St. Pete Puppy Training – Obedience Tips

Hi St. Pete dog and puppy owners! Looking for dog training tips? This blog’s for you! I want to share with you some basic dog obedience concepts that new puppy owners can utilize each and every day to help set clear boundaries and train good manners. I work with several new puppy/owner teams every week and the training tips I’m sharing here are based on first hand experience with the hundreds of students I’ve worked with as a professional dog trainer in the St. Petersburg, FL area since 2007.

What most new dog owners are seeking when they call me for dog training help, is a better understanding of how to respond in general to their dog’s behavior in a way that will encourage good manners while setting clear boundaries. Formal obedience commands are a very important part of that but it seems the greater challenge for most new dog and puppy owners lies in understanding  how subtle behavior conditioning takes place between dog and owner each minute, hour and day and how to shape that conditioning properly. Daily behavior conditioning is what we want to concentrate on first when bringing a new dog home.

Dogs are loving, wonderful, affectionate, bright and loyal companions who are also opportunistic and resource DRIVEN ( resources are food, affection, sleeping space, water, potty spots etc. ). Use resources to your advantage when working with your new dog!

My advice to new dog owners is to try to pay close attention to how you interact with your dog. For at least the first six months of dog ownership while boundaries both in and outside of the home are being set, try very hard to think of the exchanges between you and your dog from your dog’s perspective. For example… if your dog jumps up on your lap or legs for affection and he/she is rewarded with pleasing touch or ANY verbal response  7 out of the 10 times he/she jumps up each day, then jumping up is the behavior he/she learns to repeat due to predictable reinforcement. If instead, your dog is given a brief time out, a correction or even ignored each time he jumps up and then receives affection and praise after he sits back down politely ( for at least 3-5 seconds ), sitting politely for affection is the behavior most likely to be repeated. Why complicate things? Its’ generally that simple. Don’t expect your dog to interpret your mood from day to day in terms of what behaviors you allow and then you don’t. Be as consistent as possible.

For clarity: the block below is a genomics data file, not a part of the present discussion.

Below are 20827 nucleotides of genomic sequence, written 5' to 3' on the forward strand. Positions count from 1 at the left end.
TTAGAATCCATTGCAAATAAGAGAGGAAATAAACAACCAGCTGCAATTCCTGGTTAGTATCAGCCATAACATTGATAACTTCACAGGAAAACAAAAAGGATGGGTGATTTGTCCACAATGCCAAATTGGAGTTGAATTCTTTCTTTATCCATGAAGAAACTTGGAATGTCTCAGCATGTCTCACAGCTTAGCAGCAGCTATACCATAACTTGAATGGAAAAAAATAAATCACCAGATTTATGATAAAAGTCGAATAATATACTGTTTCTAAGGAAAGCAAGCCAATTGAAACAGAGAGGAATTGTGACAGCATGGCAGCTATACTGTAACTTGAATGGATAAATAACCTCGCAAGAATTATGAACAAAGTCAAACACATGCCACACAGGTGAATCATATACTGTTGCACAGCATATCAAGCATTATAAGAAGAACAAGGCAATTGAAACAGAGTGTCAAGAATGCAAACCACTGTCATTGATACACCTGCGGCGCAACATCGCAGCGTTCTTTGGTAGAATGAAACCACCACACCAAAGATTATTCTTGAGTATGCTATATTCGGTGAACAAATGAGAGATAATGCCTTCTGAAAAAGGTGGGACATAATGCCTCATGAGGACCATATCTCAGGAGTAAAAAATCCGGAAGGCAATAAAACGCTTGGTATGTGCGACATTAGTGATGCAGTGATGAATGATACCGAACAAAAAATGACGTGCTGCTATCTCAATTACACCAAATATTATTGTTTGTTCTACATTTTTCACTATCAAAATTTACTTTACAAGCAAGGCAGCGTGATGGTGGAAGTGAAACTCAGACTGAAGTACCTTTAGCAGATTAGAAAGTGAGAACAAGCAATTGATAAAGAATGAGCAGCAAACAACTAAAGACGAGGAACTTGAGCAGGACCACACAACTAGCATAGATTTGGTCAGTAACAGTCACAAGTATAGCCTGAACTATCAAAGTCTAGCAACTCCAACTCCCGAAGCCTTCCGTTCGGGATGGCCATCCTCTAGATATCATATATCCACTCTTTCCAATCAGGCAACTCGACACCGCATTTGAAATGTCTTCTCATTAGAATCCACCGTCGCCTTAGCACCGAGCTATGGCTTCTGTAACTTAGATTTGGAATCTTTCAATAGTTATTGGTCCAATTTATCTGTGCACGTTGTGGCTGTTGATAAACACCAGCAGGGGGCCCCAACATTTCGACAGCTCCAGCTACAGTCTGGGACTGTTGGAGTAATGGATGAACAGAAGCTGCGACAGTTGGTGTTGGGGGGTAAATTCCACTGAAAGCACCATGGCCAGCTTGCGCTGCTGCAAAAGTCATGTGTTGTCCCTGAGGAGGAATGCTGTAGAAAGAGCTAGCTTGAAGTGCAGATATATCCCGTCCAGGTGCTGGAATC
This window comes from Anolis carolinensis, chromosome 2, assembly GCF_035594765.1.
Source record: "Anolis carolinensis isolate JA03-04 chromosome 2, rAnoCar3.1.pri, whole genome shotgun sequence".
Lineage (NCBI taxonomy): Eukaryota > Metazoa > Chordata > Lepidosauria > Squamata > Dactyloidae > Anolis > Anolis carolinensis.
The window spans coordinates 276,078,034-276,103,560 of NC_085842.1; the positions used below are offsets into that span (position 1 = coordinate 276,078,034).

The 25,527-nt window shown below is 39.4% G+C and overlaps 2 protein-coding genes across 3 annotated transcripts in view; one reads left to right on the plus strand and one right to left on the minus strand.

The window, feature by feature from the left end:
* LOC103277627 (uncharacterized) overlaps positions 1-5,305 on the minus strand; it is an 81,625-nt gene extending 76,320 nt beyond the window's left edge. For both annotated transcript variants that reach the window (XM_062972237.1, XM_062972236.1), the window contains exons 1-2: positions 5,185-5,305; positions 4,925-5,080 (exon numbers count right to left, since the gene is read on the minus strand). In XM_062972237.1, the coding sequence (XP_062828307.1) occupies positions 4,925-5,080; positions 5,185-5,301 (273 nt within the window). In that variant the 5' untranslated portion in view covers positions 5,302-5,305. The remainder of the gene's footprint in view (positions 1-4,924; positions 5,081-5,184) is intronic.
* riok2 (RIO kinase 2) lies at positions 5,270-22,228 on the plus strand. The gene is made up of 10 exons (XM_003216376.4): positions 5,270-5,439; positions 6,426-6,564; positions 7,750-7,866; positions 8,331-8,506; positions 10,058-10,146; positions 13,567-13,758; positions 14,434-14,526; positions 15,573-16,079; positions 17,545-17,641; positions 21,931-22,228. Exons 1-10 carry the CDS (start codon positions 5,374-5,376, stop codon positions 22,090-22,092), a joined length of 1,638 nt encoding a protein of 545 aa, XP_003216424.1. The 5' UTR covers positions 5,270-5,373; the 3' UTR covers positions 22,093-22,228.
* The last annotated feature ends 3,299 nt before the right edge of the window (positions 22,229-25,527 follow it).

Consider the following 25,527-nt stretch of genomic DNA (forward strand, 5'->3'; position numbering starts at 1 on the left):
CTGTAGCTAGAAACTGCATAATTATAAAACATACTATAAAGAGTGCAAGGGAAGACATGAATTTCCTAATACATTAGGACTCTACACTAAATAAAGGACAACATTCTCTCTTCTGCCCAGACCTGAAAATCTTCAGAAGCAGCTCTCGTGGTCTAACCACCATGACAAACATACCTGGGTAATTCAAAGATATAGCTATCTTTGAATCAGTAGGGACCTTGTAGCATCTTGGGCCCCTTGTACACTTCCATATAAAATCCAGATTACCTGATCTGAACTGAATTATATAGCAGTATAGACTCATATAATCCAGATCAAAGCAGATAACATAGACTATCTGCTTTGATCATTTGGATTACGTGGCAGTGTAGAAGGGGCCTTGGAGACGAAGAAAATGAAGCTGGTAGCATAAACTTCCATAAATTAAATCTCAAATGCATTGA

Another example…   a rescue dog comes home to his new home to find it decked out with a doggy door, unlimited food left out all day, a basket on the floor filled with toys, access to all parts of house, bed and furniture…  the new owner does not understand why their new dog may be very sweet but doesn’t listen AT ALL. Well that dog probably likes the new environment a lot. He probably LOVES the new found freedom and access to resources. He also doesn’t need his new humans for much of anything in terms of resources… therefore he doesn’t really feel any urgency to offer attention… therefore he has no real urgency to respond to commands or requests given by the owner. What would the dog be working for, what would he be earning in return for prompt obedience, the dog already has access to everything!